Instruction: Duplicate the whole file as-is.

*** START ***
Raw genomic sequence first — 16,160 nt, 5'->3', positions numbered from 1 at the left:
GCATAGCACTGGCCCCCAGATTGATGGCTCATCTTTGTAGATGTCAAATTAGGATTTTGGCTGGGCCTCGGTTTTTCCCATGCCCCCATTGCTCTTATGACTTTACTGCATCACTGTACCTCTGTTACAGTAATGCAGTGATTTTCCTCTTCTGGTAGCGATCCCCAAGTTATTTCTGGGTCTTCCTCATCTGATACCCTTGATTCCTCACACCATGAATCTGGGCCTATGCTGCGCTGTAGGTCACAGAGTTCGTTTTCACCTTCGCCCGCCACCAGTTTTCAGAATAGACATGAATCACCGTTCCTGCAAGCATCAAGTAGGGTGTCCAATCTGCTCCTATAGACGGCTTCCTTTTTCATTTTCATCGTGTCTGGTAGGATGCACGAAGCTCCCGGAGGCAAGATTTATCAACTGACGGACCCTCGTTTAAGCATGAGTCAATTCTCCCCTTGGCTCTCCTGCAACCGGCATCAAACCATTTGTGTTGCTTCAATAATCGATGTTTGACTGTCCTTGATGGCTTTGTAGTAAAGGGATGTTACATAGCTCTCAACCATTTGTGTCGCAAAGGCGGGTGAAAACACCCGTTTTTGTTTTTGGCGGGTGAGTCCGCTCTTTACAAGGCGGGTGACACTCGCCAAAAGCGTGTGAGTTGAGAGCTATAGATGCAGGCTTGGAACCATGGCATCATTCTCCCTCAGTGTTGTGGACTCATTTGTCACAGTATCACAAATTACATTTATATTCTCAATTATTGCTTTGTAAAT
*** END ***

Raw genomic sequence first — 16,160 nt, 5'->3', positions numbered from 1 at the left:
GCATAGCACTGGCCCCCAGATTGATGGCTCATCTTTGTAGATGTCAAATTAGGATTTTGGCTGGGCCTCGGTTTTTCCCATGCCCCCATTGCTCTTATGACTTTACTGCATCACTGTACCTCTGTTACAGTAATGCAGTGATTTTCCTCTTCTGGTAGCGATCCCCAAGTTATTTCTGGGTCTTCCTCATCTGATACCCTTGATTCCTCACACCATGAATCTGGGCCTATGCTGCGCTGTAGGTCACAGAGTTCGTTTTCACCTTCGCCCGCCACCAGTTTTCAGAATAGACATGAATCACCGTTCCTGCAAGCATCAAGTAGGGTGTCCAATCTGCTCCTATAGACGGCTTCCTTTTTCATTTTCATCGTGTCTGGTAGGATGCACGAAGCTCCCGGAGGCAAGATTTATCAACTGACGGACCCTCGTTTAAGCATGAGTCAATTCTCCCCTTGGCTCTCCTGCAACCGGCATCAAACCATTTGTGTTGCTTCAATAATCGATGTTTGACTGTCCTTGATGGCTTTGTAGTAAAGGGATGTTACATAGCTCTCAACCATTTGTGTCGCAAAGGCGGGTGAAAACACCCGTTTTTGTTTTTGGCGGGTGAGTCCGCTCTTTACAAGGCGGGTGACACTCGCCAAAAGCGTGTGAGTTGAGAGCTATAGATGCAGGCTTGGAACCATGGCATCATTCTCCCTCAGTGTTGTGGACTCATTTGTCACAGTATCACAAATTACATTTATATTCTCAATTATTGCTTTGTAAAT